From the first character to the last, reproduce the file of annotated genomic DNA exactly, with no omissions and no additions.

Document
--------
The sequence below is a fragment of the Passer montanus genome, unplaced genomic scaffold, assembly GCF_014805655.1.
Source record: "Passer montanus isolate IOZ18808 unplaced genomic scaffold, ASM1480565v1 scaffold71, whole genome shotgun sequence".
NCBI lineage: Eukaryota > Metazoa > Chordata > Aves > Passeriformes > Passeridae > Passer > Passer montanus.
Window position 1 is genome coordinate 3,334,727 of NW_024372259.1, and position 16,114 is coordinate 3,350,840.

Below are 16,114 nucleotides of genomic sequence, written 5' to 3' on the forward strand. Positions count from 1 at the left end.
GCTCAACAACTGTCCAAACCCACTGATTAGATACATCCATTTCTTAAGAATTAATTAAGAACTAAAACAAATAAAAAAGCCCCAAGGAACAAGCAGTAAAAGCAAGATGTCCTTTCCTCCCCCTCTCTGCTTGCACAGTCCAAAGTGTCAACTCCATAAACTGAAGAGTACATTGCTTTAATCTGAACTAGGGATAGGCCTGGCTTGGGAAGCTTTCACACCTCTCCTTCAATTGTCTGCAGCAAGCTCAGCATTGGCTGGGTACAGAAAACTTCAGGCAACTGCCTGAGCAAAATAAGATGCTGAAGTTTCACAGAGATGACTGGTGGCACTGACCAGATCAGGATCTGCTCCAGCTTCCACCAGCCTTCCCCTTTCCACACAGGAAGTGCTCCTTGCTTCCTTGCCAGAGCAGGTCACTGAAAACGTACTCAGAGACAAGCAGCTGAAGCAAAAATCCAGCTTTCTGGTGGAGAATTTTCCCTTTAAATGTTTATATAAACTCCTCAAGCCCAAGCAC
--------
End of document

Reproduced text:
The sequence below is a fragment of the Passer montanus genome, unplaced genomic scaffold, assembly GCF_014805655.1.
Source record: "Passer montanus isolate IOZ18808 unplaced genomic scaffold, ASM1480565v1 scaffold71, whole genome shotgun sequence".
NCBI lineage: Eukaryota > Metazoa > Chordata > Aves > Passeriformes > Passeridae > Passer > Passer montanus.
Window position 1 is genome coordinate 3,334,727 of NW_024372259.1, and position 16,114 is coordinate 3,350,840.

Below are 16,114 nucleotides of genomic sequence, written 5' to 3' on the forward strand. Positions count from 1 at the left end.
GCTCAACAACTGTCCAAACCCACTGATTAGATACATCCATTTCTTAAGAATTAATTAAGAACTAAAACAAATAAAAAAGCCCCAAGGAACAAGCAGTAAAAGCAAGATGTCCTTTCCTCCCCCTCTCTGCTTGCACAGTCCAAAGTGTCAACTCCATAAACTGAAGAGTACATTGCTTTAATCTGAACTAGGGATAGGCCTGGCTTGGGAAGCTTTCACACCTCTCCTTCAATTGTCTGCAGCAAGCTCAGCATTGGCTGGGTACAGAAAACTTCAGGCAACTGCCTGAGCAAAATAAGATGCTGAAGTTTCACAGAGATGACTGGTGGCACTGACCAGATCAGGATCTGCTCCAGCTTCCACCAGCCTTCCCCTTTCCACACAGGAAGTGCTCCTTGCTTCCTTGCCAGAGCAGGTCACTGAAAACGTACTCAGAGACAAGCAGCTGAAGCAAAAATCCAGCTTTCTGGTGGAGAATTTTCCCTTTAAATGTTTATATAAACTCCTCAAGCCCAAGCAC